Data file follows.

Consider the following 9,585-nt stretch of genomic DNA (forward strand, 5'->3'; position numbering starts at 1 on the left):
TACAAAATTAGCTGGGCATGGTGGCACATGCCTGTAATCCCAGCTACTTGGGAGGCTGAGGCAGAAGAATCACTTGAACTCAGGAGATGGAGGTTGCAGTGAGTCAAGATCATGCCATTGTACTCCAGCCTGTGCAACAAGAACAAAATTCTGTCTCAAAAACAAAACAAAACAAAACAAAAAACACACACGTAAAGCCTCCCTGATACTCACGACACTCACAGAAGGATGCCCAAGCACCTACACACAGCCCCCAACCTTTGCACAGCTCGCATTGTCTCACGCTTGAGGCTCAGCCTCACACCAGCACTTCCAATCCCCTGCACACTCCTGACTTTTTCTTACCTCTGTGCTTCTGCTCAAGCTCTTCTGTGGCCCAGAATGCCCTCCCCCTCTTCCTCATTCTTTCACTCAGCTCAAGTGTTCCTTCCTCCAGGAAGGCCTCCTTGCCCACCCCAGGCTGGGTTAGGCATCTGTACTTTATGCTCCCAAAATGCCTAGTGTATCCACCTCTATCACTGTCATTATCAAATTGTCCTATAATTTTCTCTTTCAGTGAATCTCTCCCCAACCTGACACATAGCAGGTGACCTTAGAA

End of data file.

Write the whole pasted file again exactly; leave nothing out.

Consider the following 9,585-nt stretch of genomic DNA (forward strand, 5'->3'; position numbering starts at 1 on the left):
TACAAAATTAGCTGGGCATGGTGGCACATGCCTGTAATCCCAGCTACTTGGGAGGCTGAGGCAGAAGAATCACTTGAACTCAGGAGATGGAGGTTGCAGTGAGTCAAGATCATGCCATTGTACTCCAGCCTGTGCAACAAGAACAAAATTCTGTCTCAAAAACAAAACAAAACAAAACAAAAAACACACACGTAAAGCCTCCCTGATACTCACGACACTCACAGAAGGATGCCCAAGCACCTACACACAGCCCCCAACCTTTGCACAGCTCGCATTGTCTCACGCTTGAGGCTCAGCCTCACACCAGCACTTCCAATCCCCTGCACACTCCTGACTTTTTCTTACCTCTGTGCTTCTGCTCAAGCTCTTCTGTGGCCCAGAATGCCCTCCCCCTCTTCCTCATTCTTTCACTCAGCTCAAGTGTTCCTTCCTCCAGGAAGGCCTCCTTGCCCACCCCAGGCTGGGTTAGGCATCTGTACTTTATGCTCCCAAAATGCCTAGTGTATCCACCTCTATCACTGTCATTATCAAATTGTCCTATAATTTTCTCTTTCAGTGAATCTCTCCCCAACCTGACACATAGCAGGTGACCTTAGAA